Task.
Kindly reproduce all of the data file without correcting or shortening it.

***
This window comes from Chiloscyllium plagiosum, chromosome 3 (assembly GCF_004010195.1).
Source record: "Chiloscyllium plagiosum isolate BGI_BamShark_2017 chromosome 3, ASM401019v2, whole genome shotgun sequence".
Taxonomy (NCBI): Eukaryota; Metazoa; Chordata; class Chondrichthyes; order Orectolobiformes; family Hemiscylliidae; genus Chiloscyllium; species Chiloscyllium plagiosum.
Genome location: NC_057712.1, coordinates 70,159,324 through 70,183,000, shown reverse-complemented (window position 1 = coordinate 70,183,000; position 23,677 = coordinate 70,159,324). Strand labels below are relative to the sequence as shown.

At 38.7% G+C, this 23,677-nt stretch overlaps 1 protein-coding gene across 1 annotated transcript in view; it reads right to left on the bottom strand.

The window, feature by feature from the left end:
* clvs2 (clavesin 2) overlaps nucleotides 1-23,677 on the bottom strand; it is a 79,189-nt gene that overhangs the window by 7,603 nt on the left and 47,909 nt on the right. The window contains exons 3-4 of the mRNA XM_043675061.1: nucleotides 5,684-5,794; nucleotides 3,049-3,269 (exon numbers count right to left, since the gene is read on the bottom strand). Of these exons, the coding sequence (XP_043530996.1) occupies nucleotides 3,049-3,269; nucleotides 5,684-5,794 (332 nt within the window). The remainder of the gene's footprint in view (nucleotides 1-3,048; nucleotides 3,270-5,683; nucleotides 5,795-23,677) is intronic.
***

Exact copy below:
This window comes from Chiloscyllium plagiosum, chromosome 3 (assembly GCF_004010195.1).
Source record: "Chiloscyllium plagiosum isolate BGI_BamShark_2017 chromosome 3, ASM401019v2, whole genome shotgun sequence".
Taxonomy (NCBI): Eukaryota; Metazoa; Chordata; class Chondrichthyes; order Orectolobiformes; family Hemiscylliidae; genus Chiloscyllium; species Chiloscyllium plagiosum.
Genome location: NC_057712.1, coordinates 70,159,324 through 70,183,000, shown reverse-complemented (window position 1 = coordinate 70,183,000; position 23,677 = coordinate 70,159,324). Strand labels below are relative to the sequence as shown.

At 38.7% G+C, this 23,677-nt stretch overlaps 1 protein-coding gene across 1 annotated transcript in view; it reads right to left on the bottom strand.

The window, feature by feature from the left end:
* clvs2 (clavesin 2) overlaps nucleotides 1-23,677 on the bottom strand; it is a 79,189-nt gene that overhangs the window by 7,603 nt on the left and 47,909 nt on the right. The window contains exons 3-4 of the mRNA XM_043675061.1: nucleotides 5,684-5,794; nucleotides 3,049-3,269 (exon numbers count right to left, since the gene is read on the bottom strand). Of these exons, the coding sequence (XP_043530996.1) occupies nucleotides 3,049-3,269; nucleotides 5,684-5,794 (332 nt within the window). The remainder of the gene's footprint in view (nucleotides 1-3,048; nucleotides 3,270-5,683; nucleotides 5,795-23,677) is intronic.